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Waste Transportation

The transportation of radioactive waste already occurs, but will become frequent on our rails, roads and waterways, should irradiated reactor fuel be moved to interim or permanent dump sites.

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Wednesday
Feb222017

Iroquois Caucus condemns plan to truck highly radioactive liquid from Chalk River

I R O Q U O I S  C A U C U S
 
Kahnawà:ke   Kanehsatá:ke    Akwesáhsne    Tyendinaga    Wahta    Six Nations of the Grand River    Oneida Nation of the Thames
 
Iroquois Caucus condemns plan to truck highly radioactive liquid from Chalk River 
 
For immediate release

(February 22, 2017)  The Iroquois Caucus announced today that it is unanimously condemning a plan to truck 23,000 liters of highly radioactive liquid from Chalk River, Ontario across the International border to the Savannah River Site, South Carolina, using public roads and bridges. 
 
This unprecedented action could have a devastating impact on the Great Lakes/St. Lawrence River ecosystem. Depending on the route(s) chosen, there is the potential for a spill or spills into waterways flowing into the Great Lakes, the St. Lawrence River or one of their many tributaries.
 
This ecosystem provides drinking water for an estimated 40 million people on both sides of the border. 
 
“We have stated clearly in the past that we will not stand idly by,” stated Chief Don Maracle of the Mohawks of the Bay of Quinte. “The seven communities of the Iroquois Caucus stand together in the protection of Mother Earth.”
 
“It is appalling that such reckless and irresponsible plans are given approval by the regulators and the Courts when far more sensible solutions are at hand,” added Kanesatake Grand Chief Serge Simon.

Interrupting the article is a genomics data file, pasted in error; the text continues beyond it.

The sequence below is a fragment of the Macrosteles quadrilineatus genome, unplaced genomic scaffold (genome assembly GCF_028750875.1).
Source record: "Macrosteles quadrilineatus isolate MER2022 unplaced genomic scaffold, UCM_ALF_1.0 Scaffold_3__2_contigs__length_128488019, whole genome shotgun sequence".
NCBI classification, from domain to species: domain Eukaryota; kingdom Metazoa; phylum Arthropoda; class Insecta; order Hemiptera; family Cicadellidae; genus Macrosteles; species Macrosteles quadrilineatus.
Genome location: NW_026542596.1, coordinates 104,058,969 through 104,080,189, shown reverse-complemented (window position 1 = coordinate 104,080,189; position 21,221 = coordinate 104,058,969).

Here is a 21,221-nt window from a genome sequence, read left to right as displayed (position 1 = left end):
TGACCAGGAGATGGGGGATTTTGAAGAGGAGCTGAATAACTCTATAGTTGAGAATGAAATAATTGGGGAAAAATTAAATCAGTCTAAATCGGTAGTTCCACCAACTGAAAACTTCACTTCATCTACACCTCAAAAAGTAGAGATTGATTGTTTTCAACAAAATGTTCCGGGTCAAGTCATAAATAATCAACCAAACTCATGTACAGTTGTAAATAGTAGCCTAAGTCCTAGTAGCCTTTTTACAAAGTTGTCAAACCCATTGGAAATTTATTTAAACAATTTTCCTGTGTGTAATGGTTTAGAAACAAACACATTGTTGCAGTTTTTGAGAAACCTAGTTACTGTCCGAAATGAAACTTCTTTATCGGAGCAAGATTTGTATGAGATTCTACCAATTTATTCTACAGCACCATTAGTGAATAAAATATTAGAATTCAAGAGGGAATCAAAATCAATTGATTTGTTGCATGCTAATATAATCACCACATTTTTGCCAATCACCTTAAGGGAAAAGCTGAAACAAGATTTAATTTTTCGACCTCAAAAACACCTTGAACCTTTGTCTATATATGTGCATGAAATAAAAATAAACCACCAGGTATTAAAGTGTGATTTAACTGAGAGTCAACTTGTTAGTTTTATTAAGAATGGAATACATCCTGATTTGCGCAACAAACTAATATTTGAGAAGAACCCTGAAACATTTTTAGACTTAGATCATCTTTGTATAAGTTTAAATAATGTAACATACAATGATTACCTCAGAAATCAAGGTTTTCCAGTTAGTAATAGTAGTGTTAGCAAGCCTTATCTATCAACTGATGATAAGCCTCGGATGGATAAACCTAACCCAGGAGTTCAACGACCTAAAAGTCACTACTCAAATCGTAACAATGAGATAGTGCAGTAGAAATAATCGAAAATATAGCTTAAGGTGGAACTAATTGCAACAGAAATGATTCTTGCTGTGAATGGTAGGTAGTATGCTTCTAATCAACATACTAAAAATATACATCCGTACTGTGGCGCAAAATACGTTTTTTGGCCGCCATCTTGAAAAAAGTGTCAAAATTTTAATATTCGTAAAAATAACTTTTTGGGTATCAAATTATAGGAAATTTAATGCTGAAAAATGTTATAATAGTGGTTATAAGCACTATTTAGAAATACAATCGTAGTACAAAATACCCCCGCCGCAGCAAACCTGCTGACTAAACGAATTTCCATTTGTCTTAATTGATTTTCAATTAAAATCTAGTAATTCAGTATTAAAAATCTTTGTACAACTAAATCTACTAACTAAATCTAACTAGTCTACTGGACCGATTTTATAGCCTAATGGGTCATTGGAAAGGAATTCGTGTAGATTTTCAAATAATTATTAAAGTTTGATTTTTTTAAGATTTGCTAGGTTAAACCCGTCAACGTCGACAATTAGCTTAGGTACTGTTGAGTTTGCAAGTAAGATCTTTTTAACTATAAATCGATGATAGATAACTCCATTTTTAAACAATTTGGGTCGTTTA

“The Iroquois Caucus is well aware that liquid of a very similar nature has been routinely solidified and stored at Chalk River since 2003,” explained Kahnawà:ke Grand Chief Joseph Tokwiro Norton. “There are processes already in existence to ‘down-blend’ the liquid in order to eliminate highly-enriched uranium by converting it into low-enriched uranium.”
 
“We strongly encourage that all persons, communities and organizations that share our concerns stand together to ensure that common sense prevails,” concluded Akwesasne Grand Chief Abram Benedict. “There is no reason to continue with a plan that puts 40 million people at risk when alternatives readily exist.”
 
The Iroquois Caucus consists of elected Councils from Akwesasne, Kahnawà:ke, Kanesatake, Mohawks of the Bay of Quinte (Tyendinaga), Oneida Nation of the Thames, Six Nations of the Grand River and the Wahta Mohawks.  -30-
 
Contact: Trevor Bomberry, Coordinator   Joe Delaronde, Political Press Attaché Iroquois Caucus     Mohawk Council of Kahnawà:ke 519-761-7694, ic.coordinator@sixnations.ca  450-632-7500, joe.delaronde@mck.ca

Thursday
Feb162017

Sarnia mayor worries nuclear waste could travel through city

As reported by the Sarnia Observer.

As explained by Dr. Gordon Edwards of Canadian Coalition for Nuclear Responsibility, such high-risk, highly radioactive LIQUID waste shipments are unprecedented in North American -- and perpahs even worldwide -- history.

Tuesday
Feb072017

Nuclear waste to travel through Ontario to the U.S.

Friday
Feb032017

Federal judge paves the way for controversial shipments [of highly radioactive liquid waste] to roll

As reported by WIVB in Buffalo, NY.

(Includes interview with Beyond Nuclear, a co-plaintiff in the lawsuit that sought to prevent the shipments. Attorneys Terry Lodge of Toledo, and Diane Curran of Washington, D.C., serve as the environmental coalition's legal counsel.)

Friday
Feb032017

Francophone Ontario t.v. coverage of highly radioactive liquid waste truck shipments court ruling

As reported by Le Téléjournal Ontario:

This broadcast in French (with two interviews in English) describes the dangers of the liquid nuclear waste shipments from Chalk River, with some special emphasis on the fruit-growing and wine-producing Niagara peninsula.  It is the lead story, but you have to tolerate a few commercials. (Cette émission en français (avec 2 entrevues en anglais) décrit les dangers associés avec les transports des déchets nucléaires sous forme liquide en provenance de Chalk River, avec une emphase particulière sur le région du péninsule de Niagara où on produit beaucoup des fruits et des vins. C’est l’histoire principal, mais il faut tolérer quelques publicités.)